Commented Nov 30, 2012 at 13:33
  • @WhozCraig: But when I define a in main in that case also it's not working, compiling with -std=c99 . now a is on stack so what's the problem now , I have tried with gcc and clang
    – Omkant
    Commented Nov 30, 2012 at 13:36
  • @WhozCraig: I read somewhere on SO itself so posted the answer , but I am now myself facing this with -std=c99 and not compiling, any clue ? going to edit my answer also
    – Omkant
    Commented Nov 30, 2012 at 13:39
  • @WhozCraig : I got it ,YOu are wrong about stack- thing it could be global
    – Omkant
    Commented Nov 30, 2012 at 13:46

When using Clang/LLVM, the following works:

static const int a = 6;
static const int b = 3;

static int Hello[a][b] =
    {1, 2, 3},
    {1, 2, 3},
    {1, 2, 3},
    {1, 2, 3},
    {1, 2, 3},
    {1, 2, 3}

(To see it in the generated assembly, one needs to use 'Hello', so it will not be optimized out.)

However, this will generate an error if C99 mode is selected (-std=c99). It will only generate a warning (Wgnu-folding-constant) if -pedantic is selected.

=== EDIT === Clang now (version 14.0.0) generates this warning as default: warning: variable length array folded to constant array as an extension [-Wgnu-folding-constant]

GCC does not seem to allow this (const is interpreted as read-only).

See the explanation in this question:

"Initializer element is not constant" error for no reason in Linux GCC, compiling C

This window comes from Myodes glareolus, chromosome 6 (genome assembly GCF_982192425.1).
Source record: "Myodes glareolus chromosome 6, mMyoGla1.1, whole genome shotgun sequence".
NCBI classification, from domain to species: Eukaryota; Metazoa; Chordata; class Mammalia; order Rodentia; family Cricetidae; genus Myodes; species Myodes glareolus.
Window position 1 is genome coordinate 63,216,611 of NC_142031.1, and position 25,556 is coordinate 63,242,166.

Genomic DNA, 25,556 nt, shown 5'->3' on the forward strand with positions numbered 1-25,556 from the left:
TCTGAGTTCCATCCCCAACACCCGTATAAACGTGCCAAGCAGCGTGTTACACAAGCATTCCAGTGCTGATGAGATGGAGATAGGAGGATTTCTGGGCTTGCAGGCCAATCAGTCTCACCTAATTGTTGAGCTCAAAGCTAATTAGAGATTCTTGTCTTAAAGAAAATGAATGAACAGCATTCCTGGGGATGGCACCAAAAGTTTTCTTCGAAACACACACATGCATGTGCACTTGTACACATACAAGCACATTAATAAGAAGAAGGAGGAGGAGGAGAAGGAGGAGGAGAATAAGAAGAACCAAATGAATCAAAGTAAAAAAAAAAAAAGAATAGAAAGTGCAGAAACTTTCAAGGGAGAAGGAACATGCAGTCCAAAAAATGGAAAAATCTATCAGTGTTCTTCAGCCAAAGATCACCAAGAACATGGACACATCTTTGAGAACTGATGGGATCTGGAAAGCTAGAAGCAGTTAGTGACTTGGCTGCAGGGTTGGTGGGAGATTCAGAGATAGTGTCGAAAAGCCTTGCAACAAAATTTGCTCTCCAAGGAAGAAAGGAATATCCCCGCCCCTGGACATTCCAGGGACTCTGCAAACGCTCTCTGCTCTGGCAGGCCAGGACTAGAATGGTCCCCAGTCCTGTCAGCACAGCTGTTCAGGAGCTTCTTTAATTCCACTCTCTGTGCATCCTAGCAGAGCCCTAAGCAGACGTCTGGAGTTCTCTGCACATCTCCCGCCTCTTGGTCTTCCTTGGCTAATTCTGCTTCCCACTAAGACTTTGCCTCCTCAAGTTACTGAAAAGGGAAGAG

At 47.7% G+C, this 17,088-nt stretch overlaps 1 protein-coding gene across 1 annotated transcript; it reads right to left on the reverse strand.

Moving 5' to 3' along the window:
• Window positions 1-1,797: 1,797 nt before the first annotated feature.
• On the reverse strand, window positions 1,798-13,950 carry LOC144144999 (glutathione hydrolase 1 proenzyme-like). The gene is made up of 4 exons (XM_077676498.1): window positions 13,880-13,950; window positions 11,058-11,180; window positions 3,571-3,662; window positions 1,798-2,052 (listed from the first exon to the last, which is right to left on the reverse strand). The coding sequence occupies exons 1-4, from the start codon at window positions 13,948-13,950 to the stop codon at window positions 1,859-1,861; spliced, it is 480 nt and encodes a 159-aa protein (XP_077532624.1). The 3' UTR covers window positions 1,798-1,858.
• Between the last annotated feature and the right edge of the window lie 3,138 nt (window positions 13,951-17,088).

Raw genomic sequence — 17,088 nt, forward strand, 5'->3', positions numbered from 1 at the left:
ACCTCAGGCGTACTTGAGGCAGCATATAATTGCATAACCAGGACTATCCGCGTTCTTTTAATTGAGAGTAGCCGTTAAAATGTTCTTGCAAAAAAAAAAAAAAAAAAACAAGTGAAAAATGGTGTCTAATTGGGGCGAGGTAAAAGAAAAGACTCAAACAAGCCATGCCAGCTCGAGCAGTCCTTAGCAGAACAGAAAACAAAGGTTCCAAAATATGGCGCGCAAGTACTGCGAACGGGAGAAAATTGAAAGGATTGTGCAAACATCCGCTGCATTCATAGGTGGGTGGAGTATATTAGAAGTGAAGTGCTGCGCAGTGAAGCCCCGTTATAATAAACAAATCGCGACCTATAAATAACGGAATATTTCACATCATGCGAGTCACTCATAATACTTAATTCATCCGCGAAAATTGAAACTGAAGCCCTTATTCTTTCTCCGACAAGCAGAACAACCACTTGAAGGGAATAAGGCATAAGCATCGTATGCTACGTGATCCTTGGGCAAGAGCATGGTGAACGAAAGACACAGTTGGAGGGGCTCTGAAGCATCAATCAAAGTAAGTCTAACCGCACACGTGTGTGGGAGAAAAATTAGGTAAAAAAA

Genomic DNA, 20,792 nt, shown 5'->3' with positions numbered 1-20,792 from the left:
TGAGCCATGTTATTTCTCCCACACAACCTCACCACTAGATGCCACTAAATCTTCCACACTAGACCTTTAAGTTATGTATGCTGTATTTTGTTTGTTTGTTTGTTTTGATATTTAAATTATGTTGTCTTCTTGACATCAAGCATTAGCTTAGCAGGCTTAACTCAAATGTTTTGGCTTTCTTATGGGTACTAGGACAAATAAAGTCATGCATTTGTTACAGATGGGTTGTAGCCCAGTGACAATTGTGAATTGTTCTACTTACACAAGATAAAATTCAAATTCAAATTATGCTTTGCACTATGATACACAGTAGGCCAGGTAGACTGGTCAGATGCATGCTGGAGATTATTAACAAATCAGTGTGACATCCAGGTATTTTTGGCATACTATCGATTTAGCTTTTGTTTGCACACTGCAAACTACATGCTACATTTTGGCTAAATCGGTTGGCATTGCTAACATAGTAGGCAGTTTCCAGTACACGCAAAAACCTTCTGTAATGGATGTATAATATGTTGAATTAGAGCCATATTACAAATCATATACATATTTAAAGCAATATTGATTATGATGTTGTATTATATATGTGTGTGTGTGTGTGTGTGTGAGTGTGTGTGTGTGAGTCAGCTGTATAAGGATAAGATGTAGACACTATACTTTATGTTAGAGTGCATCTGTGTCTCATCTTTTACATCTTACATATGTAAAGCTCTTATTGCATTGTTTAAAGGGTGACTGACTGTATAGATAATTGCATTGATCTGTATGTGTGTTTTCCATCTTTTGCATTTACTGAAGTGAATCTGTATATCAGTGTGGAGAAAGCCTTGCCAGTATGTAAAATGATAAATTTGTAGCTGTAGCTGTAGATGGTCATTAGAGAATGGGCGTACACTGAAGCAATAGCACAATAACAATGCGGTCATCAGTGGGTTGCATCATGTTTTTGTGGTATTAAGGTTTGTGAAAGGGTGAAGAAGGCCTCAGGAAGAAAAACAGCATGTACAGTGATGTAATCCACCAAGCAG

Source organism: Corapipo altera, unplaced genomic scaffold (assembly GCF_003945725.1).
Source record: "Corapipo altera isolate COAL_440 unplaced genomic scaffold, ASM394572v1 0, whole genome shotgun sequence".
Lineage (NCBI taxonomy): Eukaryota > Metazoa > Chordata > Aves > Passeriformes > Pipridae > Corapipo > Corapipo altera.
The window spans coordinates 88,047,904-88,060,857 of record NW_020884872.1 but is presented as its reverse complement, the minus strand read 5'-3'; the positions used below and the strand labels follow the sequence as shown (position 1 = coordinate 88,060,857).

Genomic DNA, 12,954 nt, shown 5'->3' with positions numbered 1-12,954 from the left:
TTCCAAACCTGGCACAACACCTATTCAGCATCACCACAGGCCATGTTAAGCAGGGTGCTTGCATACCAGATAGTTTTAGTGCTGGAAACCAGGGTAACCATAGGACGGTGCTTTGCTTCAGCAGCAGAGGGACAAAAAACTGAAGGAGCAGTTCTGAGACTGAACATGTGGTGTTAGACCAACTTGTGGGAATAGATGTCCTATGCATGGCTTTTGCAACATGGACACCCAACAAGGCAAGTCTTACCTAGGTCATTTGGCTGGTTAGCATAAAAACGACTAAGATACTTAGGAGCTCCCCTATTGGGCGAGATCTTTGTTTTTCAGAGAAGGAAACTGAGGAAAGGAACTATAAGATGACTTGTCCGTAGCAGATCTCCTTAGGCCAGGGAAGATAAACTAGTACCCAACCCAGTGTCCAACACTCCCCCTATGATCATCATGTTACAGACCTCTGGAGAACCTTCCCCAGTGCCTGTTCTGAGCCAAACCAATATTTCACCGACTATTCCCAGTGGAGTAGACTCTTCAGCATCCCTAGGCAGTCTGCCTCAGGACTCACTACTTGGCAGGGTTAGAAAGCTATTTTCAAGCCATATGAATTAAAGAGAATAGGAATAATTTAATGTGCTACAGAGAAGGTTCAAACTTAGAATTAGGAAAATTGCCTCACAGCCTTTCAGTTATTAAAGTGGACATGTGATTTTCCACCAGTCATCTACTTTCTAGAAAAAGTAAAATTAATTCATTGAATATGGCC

• 3
    The 'const' keyword in C does not really mean 'constant'. This misleads some users.
    – Low power
    Commented Mar 12, 2019 at 4:07
  • @Lowpower I agree - this is a detail of the implementation. Moreover the actual implementation of cost seems to vary, in C++ at least some const are no longer 'read only variable (meaning there is no symbol in the symbol table pointing to read-only memory segment) but true constants resolved at compile-time. Commented Aug 2, 2019 at 23:44
  • 1
    Neither clang nor gcc allows this to compile cleanly, because it is invalid C and a non-standard compiler extension. Notably a program could "just have warnings" and still be invalid C.
    – Lundin
    Commented Aug 14, 2023 at 14:21
  • 1
    @Lundin This apparently changed (which is good) since I wrote the answer, Clang now generates the warning: "variable length array folded to constant array as an extension" (-Wgnu-folding-constant) by default. The code is still "valid" - if that means accepted by the compiler and works s expected (like all extensions) but is not standard. Commented Aug 24, 2023 at 18:33
  • 1
    If something goes against a constraint or syntax rule in the standard, then it is invalid C - it is not C but something else - "C with extensions". Compiler extensions might often violate constraints/syntax, but doing so will leave the compiler non-conforming unless it gives a warning.
    – Lundin
    Commented Aug 25, 2023 at 8:27

The dimensions of the array must be constant expressions and your friend 'compiler' must be informed about that. So tell to compiler that a and b are constant values.

static constexpr int a = 6;

static constexpr int b = 3;

static int Hello[a][b] = { { 1,2,3 }, { 1,2,3 }, { 1,2,3 }, { 1,2,3 }, { 1,2,3 }, { 1,2,3 } };
  • Use 'const' for older C/ C++ Commented Aug 25, 2023 at 10:59